KTVU admits it is actively seeking the removal of video clips published to YouTube that show an embarrassing and unfortunate report broadcasted on July 12.
The station has started sending copyright infringement notices to YouTube against accounts that have uploaded at least two clips from a KTVU news broadcast: One in which newsreader Tori Campbell misidentifies four pilots aboard Asiana Airlines Flight 214 and another which shows Campbell acknowledging the earlier report as erroneous.
Both video clips went viral on July 12 after they were published online. The attention prompted KTVU to issue, and then re-issue, several apologies throughout the day.
On Saturday, The Desk noted that KTVU had begun filing copyright infringement notices with YouTube ordering the removal of both clips. KTVU managers have yet to respond to The Desk’s multiple inquiries for comment, but in a statement released to TVSpy.com on Monday, KTVU general manager Tom Raponi said the crusade to scrub YouTube of the gaffe was out of consideration for the Asian-American community.
“Consistent with our apology, we are carrying through on our responsibility to minimize the thoughtless repetition of the video by others,” Raponi said, adding that “most people have seen it” and that “continuing to show the video is also insensitive and offensive, especially to the many in our Asian community.”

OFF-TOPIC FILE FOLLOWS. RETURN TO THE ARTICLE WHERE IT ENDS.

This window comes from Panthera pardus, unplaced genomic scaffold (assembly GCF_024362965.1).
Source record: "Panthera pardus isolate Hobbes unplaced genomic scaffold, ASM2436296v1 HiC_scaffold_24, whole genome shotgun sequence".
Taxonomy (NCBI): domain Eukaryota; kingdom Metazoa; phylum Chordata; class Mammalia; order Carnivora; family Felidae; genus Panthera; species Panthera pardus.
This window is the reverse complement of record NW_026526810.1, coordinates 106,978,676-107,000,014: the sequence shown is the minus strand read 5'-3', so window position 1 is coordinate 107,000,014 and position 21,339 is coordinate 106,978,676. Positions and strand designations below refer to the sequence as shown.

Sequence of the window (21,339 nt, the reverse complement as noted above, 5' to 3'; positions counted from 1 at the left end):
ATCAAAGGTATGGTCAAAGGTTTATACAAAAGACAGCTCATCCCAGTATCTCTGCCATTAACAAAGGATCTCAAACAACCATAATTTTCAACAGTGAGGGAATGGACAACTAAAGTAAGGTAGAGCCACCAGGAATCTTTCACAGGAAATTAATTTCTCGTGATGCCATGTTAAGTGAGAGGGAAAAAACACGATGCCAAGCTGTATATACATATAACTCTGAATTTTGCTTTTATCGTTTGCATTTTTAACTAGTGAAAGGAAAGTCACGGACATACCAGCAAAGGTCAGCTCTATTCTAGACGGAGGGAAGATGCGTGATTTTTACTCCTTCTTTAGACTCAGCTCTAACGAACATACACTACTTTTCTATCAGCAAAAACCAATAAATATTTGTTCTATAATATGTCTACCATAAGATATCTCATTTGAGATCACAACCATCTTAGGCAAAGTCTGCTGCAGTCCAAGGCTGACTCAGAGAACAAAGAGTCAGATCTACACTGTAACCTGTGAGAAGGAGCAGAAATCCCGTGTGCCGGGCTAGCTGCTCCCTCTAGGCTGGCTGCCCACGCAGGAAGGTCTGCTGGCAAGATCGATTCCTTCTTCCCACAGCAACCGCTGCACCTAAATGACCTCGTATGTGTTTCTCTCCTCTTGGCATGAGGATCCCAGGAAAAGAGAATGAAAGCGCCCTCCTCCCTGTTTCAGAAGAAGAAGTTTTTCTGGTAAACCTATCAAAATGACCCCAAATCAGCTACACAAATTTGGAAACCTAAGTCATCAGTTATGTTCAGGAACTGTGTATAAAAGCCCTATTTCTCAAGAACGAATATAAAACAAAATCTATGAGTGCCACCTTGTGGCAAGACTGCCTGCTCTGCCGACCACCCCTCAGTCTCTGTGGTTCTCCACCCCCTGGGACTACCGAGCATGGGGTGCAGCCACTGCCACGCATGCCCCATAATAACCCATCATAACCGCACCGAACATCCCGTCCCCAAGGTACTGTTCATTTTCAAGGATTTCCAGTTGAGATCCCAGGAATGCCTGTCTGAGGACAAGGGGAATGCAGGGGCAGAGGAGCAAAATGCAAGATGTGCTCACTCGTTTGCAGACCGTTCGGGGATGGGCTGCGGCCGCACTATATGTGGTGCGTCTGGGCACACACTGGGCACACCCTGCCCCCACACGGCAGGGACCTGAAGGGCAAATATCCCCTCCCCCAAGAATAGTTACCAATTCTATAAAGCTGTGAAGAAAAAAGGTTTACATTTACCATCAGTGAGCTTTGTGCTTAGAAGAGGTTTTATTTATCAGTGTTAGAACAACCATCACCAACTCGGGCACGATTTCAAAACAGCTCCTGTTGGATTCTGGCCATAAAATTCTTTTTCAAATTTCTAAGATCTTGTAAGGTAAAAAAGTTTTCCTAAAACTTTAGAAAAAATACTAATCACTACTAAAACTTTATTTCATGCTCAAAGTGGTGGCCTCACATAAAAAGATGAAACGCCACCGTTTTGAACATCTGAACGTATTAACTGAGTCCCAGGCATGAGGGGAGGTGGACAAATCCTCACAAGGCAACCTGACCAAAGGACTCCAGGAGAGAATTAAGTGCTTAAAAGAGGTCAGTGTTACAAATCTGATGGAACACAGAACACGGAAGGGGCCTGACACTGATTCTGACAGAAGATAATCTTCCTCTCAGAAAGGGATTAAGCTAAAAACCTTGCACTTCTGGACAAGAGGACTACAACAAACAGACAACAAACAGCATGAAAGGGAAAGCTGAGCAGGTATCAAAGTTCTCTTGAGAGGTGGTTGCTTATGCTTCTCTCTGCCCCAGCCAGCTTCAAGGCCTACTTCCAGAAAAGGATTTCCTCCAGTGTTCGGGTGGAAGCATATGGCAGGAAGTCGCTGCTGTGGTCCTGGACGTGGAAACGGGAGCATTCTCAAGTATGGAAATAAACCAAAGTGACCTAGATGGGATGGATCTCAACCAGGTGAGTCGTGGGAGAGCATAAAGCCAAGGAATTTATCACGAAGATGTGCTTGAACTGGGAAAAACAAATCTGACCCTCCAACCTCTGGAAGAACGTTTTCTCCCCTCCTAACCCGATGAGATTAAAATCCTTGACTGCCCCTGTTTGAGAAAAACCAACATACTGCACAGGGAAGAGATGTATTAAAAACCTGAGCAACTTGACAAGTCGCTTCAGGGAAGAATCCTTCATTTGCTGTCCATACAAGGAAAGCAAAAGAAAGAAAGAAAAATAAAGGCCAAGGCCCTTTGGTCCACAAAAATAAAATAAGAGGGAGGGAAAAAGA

Raponi did not explain why KTVU was also ordering the removal of videos that showed Campbell’s on-air retraction. When they were available, the videos had been embedded by many news organizations that covered the error, including the Huffington Post, Radar and the Los Angeles Times.
Last week, the Asian American Journalists Association said it had met with KTVU’s management regarding the incident. Describing the meeting as “constructive,” the advocacy group said it had a better understanding as to how the four erroneous names made it to air and said the station “reiterated its deep remorse over the incident.”
The AAJA said it would work with KTVU in the future on “various initiatives” that the station promised to take in order to “improve its journalistic practices and repair its relationship with the Asian American community.”
The Desk reached out to AAJA president Paul Cheung for comment on the station’s decision to file copyright infringement notices against YouTube accounts that had uploaded the video of the gaffe. Cheung initially responded by saying the AAJA “will be releasing an updated statement later this week on the details of our meeting with KTVU.”
In a follow-up email, Cheung said the decision to pull the videos from YouTube was KTVU’s alone and advised The Desk to reach out to the station directly for comment.
Managers at KTVU have not returned multiple inquiries from The Desk on the matter.